Meanwhile. back in court. the judge systematically rejected most of the prosecution’s case. Of course, that was his prerogative, but one couldn’t help but feel that the scales of justice was still off balance. Then, two juror revealed that they’d received life-threatening, anonymous calls designed to ensure the Fletcher’s acquittal. The trial continued anyway.

Perhaps the most astonishing thing about coverage was its total failure to focus on the real victim. The Fletchers became the victims, and poor "Jolly" Joseph was just an incidental participant in the drama of his life and death. One of nine children, Jerome "Jolly" Joseph was actually a 30-year old entrepreneur with a successful water taxi service. He was widely admired in his tight-knit community as a hard working, non-drinking, frugal man with a vision and a savings account. He was the first up and the last to bed when the visiting yachting fraternity was in full sway on beautiful Admiralty Bay.

But alas, like Achilles, he did have a heel — his accommodation of white, female visitors looking for a dark remembrance of their stay in paradise. He was by no means profligate, but did provide additional hospitality when so inclined — as did many of his peers. Penelia Fletcher was clearly one of the customers he obliged. In fact, she was widely known for her sexual appetites, and the apparent indifference of her husband was cause for local wonder. Yet, the media chose to champion their plight, and to ignore, if not vilify, the life of a simple, hard-working black man.

During the trial, it was reported in St. Lucia, a neighboring island nation, that the Fletchers had agreed to pay a local "hit man" $10,000 to have a water taxi driver killed. Widely disseminated in the Caribbean, this story was never recognized as relevant. A more discreet revelation came from Penny’s second cousin, who was quoted on the Internet as having heard Penny confess that she had indeed killed Joseph. Not a word reached the court.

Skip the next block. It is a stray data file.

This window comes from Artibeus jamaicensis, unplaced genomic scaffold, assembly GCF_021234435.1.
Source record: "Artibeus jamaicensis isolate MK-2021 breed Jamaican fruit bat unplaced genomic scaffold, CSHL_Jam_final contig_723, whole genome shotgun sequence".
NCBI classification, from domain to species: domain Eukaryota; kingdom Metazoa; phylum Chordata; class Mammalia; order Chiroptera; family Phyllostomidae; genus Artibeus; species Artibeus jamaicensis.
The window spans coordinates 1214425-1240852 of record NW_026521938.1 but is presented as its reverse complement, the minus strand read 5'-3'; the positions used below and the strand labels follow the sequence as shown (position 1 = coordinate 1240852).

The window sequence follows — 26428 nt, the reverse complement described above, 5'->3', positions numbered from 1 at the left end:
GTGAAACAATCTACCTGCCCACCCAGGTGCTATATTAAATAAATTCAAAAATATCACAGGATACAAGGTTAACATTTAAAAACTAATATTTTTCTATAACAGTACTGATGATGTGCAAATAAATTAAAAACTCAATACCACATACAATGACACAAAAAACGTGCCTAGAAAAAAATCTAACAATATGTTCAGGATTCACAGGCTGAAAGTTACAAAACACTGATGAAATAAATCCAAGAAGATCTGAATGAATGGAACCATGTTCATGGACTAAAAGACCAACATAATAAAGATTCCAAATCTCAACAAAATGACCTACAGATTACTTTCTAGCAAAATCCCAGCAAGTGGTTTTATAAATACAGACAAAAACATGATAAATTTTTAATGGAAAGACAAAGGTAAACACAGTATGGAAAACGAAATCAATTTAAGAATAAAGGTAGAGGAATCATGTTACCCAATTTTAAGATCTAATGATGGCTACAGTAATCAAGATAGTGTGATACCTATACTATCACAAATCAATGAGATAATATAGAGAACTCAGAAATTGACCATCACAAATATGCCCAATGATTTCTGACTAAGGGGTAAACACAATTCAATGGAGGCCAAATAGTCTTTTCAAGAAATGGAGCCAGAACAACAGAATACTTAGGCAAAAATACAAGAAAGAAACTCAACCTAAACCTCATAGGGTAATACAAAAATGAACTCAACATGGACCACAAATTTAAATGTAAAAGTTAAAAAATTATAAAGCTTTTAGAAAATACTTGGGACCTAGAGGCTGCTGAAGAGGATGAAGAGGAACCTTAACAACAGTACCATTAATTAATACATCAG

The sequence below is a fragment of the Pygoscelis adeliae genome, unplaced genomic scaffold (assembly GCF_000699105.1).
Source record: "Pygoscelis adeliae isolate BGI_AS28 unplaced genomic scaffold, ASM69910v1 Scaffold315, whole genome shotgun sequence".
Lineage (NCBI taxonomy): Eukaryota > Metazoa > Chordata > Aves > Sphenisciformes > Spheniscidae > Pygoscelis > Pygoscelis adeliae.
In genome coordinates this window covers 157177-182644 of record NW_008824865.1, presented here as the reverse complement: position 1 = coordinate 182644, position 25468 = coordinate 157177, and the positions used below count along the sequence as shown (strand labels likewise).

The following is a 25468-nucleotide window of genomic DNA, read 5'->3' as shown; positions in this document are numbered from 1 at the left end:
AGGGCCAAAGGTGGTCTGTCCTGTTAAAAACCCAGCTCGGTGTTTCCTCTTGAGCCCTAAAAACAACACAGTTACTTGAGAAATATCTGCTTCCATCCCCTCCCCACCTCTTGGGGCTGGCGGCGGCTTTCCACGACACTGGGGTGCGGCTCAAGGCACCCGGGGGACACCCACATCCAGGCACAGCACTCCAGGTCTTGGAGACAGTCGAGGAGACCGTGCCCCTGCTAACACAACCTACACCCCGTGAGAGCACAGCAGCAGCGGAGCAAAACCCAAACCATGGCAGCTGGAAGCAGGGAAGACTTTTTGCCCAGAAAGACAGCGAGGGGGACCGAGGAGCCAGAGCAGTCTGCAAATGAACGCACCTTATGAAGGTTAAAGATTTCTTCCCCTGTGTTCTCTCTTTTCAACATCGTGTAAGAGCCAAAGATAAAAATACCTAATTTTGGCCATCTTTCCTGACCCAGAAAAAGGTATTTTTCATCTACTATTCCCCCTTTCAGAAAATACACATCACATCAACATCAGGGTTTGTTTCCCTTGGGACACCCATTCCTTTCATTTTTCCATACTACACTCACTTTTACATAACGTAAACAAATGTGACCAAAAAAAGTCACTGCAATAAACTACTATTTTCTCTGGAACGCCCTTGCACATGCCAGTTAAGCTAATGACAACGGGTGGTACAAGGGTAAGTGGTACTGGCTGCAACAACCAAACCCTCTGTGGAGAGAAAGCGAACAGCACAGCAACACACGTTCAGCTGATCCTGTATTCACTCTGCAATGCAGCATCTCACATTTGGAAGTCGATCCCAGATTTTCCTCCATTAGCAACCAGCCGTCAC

But the most outrageous omission was the judge’s refusal to admit eyewitness testimony from men who’d heard Penny boast that she was going to "kill a nigger" because he’d sodomized her without using vaseline. Two days later "Jolly" Joseph was dead. The Fletchers were the last people with whom he was seen.

As information consumers, our expectations have diminished under a web of hyperbole and conceit. We only get the executive summary of someone’s life and death. And if it doesn’t fit into ninety seconds, it isn’t worth the effort. Maybe we’ll watch it on A&E five years from now — if we’re not too busy or bored.

"When I survey the horizon of this recent tragedy," said Prime Minister Mitchell after the trial, "what I most purely see is a poor, black woman, like Rachael, looking inconsolably out to sea, with the tears that only a mother can understand when she’s lost a son. Who is really the victim here? And where is the justice beyond the horizon?"

Dick Reed works for West Indies Communications Group Ltd., which represents the Government of St. Vincent.